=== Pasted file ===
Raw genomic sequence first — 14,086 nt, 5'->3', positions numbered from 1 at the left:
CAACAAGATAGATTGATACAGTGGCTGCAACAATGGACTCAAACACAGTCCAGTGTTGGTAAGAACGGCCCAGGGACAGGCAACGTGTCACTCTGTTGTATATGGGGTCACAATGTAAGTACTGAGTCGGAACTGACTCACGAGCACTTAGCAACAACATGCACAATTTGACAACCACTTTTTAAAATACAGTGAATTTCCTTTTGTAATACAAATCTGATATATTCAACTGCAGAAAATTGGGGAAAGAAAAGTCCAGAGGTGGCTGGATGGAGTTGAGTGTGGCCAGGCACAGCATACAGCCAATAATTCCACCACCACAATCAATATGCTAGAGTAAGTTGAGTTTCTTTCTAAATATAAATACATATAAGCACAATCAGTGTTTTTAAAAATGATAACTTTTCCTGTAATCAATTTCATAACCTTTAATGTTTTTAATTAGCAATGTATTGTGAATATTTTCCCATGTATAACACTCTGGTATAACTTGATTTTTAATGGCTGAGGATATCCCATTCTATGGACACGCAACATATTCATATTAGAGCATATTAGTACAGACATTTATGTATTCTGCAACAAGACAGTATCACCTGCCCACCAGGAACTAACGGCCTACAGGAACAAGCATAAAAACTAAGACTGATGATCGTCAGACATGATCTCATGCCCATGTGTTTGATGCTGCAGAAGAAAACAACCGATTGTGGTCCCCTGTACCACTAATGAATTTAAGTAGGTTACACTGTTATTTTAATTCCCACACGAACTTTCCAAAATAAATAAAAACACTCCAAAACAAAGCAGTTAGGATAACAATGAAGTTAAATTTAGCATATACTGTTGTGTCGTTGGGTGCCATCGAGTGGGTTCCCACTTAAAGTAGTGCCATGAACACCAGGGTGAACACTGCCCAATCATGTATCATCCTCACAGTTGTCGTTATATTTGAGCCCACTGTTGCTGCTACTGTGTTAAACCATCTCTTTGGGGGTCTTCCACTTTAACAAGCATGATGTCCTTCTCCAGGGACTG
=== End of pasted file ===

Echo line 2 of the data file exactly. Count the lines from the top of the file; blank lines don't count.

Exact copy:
CAACAAGATAGATTGATACAGTGGCTGCAACAATGGACTCAAACACAGTCCAGTGTTGGTAAGAACGGCCCAGGGACAGGCAACGTGTCACTCTGTTGTATATGGGGTCACAATGTAAGTACTGAGTCGGAACTGACTCACGAGCACTTAGCAACAACATGCACAATTTGACAACCACTTTTTAAAATACAGTGAATTTCCTTTTGTAATACAAATCTGATATATTCAACTGCAGAAAATTGGGGAAAGAAAAGTCCAGAGGTGGCTGGATGGAGTTGAGTGTGGCCAGGCACAGCATACAGCCAATAATTCCACCACCACAATCAATATGCTAGAGTAAGTTGAGTTTCTTTCTAAATATAAATACATATAAGCACAATCAGTGTTTTTAAAAATGATAACTTTTCCTGTAATCAATTTCATAACCTTTAATGTTTTTAATTAGCAATGTATTGTGAATATTTTCCCATGTATAACACTCTGGTATAACTTGATTTTTAATGGCTGAGGATATCCCATTCTATGGACACGCAACATATTCATATTAGAGCATATTAGTACAGACATTTATGTATTCTGCAACAAGACAGTATCACCTGCCCACCAGGAACTAACGGCCTACAGGAACAAGCATAAAAACTAAGACTGATGATCGTCAGACATGATCTCATGCCCATGTGTTTGATGCTGCAGAAGAAAACAACCGATTGTGGTCCCCTGTACCACTAATGAATTTAAGTAGGTTACACTGTTATTTTAATTCCCACACGAACTTTCCAAAATAAATAAAAACACTCCAAAACAAAGCAGTTAGGATAACAATGAAGTTAAATTTAGCATATACTGTTGTGTCGTTGGGTGCCATCGAGTGGGTTCCCACTTAAAGTAGTGCCATGAACACCAGGGTGAACACTGCCCAATCATGTATCATCCTCACAGTTGTCGTTATATTTGAGCCCACTGTTGCTGCTACTGTGTTAAACCATCTCTTTGGGGGTCTTCCACTTTAACAAGCATGATGTCCTTCTCCAGGGACTG